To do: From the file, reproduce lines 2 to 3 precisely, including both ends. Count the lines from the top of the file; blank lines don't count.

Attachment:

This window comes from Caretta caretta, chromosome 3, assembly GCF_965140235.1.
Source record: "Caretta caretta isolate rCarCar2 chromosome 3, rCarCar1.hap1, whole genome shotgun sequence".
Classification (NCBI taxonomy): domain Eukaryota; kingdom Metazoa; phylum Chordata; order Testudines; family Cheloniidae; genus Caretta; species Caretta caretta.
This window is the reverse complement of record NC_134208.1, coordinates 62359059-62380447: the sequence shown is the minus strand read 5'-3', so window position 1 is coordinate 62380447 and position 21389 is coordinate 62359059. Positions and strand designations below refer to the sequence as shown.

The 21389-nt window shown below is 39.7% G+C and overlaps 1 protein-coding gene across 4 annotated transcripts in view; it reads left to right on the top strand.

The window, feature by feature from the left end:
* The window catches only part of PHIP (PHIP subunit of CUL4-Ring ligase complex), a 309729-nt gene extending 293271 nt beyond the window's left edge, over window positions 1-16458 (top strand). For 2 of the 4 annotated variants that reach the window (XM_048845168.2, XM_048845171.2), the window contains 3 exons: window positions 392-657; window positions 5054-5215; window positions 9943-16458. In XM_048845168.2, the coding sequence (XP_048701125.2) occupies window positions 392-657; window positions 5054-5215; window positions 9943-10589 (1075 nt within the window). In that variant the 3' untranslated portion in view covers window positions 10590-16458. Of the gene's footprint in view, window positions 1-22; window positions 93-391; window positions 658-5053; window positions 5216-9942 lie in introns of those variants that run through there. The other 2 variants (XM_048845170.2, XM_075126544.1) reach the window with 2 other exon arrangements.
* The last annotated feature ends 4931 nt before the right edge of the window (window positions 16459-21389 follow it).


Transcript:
Source record: "Caretta caretta isolate rCarCar2 chromosome 3, rCarCar1.hap1, whole genome shotgun sequence".
Classification (NCBI taxonomy): domain Eukaryota; kingdom Metazoa; phylum Chordata; order Testudines; family Cheloniidae; genus Caretta; species Caretta caretta.